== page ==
Quote Originally Posted by naturallysweet View Post
    I've budgeted $10 for tomorrows shopping trip. With clearance and sale items, I'll leave with a bag full of food. It all depends on how well one shops. Basically, I'm going for the $3.99 - 2 pound block of cheese that is in the ad. And know that on Sundays they clearance certain items and hope to pick up a few things.
    Impressive!

    And, I'm totally jealous about the 2 pound block of cheese. What store is that at? The way my boys go through cheese... lol

  17. #17
    Quote Originally Posted by NC Susan View Post
    a hundred years ago, people did not sit down to soups, salads, main meals, snacks, deserts, and quarts of special fizzy drinks...... 50 years ago, average people only ate in a restaurant 2 or 3 times a year.

    they had soup six days a week, and a 2 pound chicken on Sundays that fed six or eight people.
    LEFT OVERS got eaten till they were gone.......even if it meant the same meal was served 3 days in a row.

    Large and lavish Variety is not consistent with poor or thrifty meals....

    and that was before any box mixes, or sliced bologna's.
    For sure. DH's grandmother only did a chicken on Sundays (very fresh, BTW, killed right before being fried). When I was growing up, we only had beef or other roast on Sunday-the rest of the week was soup, tuna casserole (excuse me, tuna hot dish), hamburger hot dish (not burgers), creamed tuna on toast, sandwiches (we ate lots of luncheon meat), hot cereal in winter, cold in summer, eggs were usually for supper.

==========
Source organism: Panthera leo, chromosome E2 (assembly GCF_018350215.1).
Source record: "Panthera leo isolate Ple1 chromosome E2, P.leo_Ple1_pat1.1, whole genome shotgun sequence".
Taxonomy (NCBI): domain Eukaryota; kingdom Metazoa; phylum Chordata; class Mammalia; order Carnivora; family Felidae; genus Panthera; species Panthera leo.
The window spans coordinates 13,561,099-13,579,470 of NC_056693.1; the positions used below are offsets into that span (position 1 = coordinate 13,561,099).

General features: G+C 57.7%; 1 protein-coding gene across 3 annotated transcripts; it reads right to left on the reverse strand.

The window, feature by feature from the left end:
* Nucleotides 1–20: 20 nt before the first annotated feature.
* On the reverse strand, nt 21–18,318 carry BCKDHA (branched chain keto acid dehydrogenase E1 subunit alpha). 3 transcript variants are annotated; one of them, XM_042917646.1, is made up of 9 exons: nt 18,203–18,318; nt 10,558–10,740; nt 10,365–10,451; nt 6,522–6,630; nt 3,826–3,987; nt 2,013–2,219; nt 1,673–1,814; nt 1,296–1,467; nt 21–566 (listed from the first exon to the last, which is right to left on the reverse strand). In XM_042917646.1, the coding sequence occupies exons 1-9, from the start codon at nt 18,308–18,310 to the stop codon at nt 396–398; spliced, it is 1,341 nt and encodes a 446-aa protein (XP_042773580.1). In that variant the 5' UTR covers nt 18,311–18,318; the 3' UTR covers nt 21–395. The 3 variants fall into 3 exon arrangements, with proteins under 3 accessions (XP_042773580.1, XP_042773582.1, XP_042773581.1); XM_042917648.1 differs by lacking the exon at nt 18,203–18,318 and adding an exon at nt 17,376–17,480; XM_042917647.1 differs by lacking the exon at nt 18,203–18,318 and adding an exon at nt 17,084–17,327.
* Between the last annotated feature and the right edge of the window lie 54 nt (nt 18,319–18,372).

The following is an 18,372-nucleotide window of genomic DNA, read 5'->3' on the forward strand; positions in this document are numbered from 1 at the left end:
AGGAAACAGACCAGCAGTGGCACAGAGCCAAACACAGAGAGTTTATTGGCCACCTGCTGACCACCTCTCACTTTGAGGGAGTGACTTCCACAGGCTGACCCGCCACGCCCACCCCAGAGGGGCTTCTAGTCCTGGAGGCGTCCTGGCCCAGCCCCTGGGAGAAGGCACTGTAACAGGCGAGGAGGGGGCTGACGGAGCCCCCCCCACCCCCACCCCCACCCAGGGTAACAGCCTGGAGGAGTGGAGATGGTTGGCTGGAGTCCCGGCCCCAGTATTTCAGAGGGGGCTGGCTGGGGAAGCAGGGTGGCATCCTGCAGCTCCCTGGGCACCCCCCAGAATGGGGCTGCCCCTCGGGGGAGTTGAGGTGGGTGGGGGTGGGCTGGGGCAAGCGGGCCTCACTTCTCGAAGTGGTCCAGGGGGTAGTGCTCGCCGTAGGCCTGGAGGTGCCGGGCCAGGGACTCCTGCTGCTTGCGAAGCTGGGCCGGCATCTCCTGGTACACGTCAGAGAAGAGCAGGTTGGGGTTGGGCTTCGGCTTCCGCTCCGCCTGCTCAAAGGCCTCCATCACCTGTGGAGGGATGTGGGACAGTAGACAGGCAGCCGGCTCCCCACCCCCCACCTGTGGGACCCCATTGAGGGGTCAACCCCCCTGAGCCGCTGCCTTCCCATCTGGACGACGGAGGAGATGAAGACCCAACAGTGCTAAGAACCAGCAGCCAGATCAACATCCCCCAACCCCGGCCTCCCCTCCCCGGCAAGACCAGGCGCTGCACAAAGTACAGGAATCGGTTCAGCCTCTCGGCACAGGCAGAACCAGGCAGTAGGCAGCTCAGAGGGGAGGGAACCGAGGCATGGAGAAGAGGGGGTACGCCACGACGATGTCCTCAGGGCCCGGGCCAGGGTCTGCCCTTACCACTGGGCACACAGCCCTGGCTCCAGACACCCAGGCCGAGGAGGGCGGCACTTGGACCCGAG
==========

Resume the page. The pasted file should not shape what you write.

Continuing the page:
Food was a much higher percent of income than it's been for the last couple decades, but that is changing.

    Holidays were indeed special back then because we had food we almost never had otherwise.

    My parents rarely went to restaurants--usually for Mother's Day or a birthday. No fast food restaurants where we lived except a McD's sometime in the 60's.
    Last edited by kittyknits; 11-02-2013 at 09:44 PM.

  18. #18
    I bought 10 pie pumpkins and 8 butternut squash for 1.25 each today. A peck of beautiful onions for 6.50 and a peck of red yams for 8. I feel as though I really made a score. We're having pumpkin bread and pumpkin pie in our lunches and for desert this week. There'll be a whole lot more in the freezer next weekend. Oh, I also bought a big old kraut cabbage for 1.50.
    If you need something, ask God. If you don't, thank Him.

  19. #19
    That reminds me. I bake huge butternut squashes and lots of sweet potatoes in the fall (buy on sale).

    They freeze beautifully and we have them all winter. The pre-chopped ones in some stores are sprayed to continue to look fresh until they are purchased.

  20. #20
    ainitfunny,

    i priced out what your list was in my area, and the prices here wouldhave blown that list out of the water LOL. groceries are expensive here.

    i made up a list for people that are gluten free, assuming they have nothing in the house, but they can cook (at least on a basic level). i hope this helps. i was 4 cents over though (sorry) all items were generic when applicable




    1 whole chicken = 6.00
    6 lbs hamburger = 20.00
    3 lb beef roast = 15.00 (some sliced for sammiches)
    4 doz eggs = 8.00
    mccanns quick oatmeal = 10.00 (it is gluten free)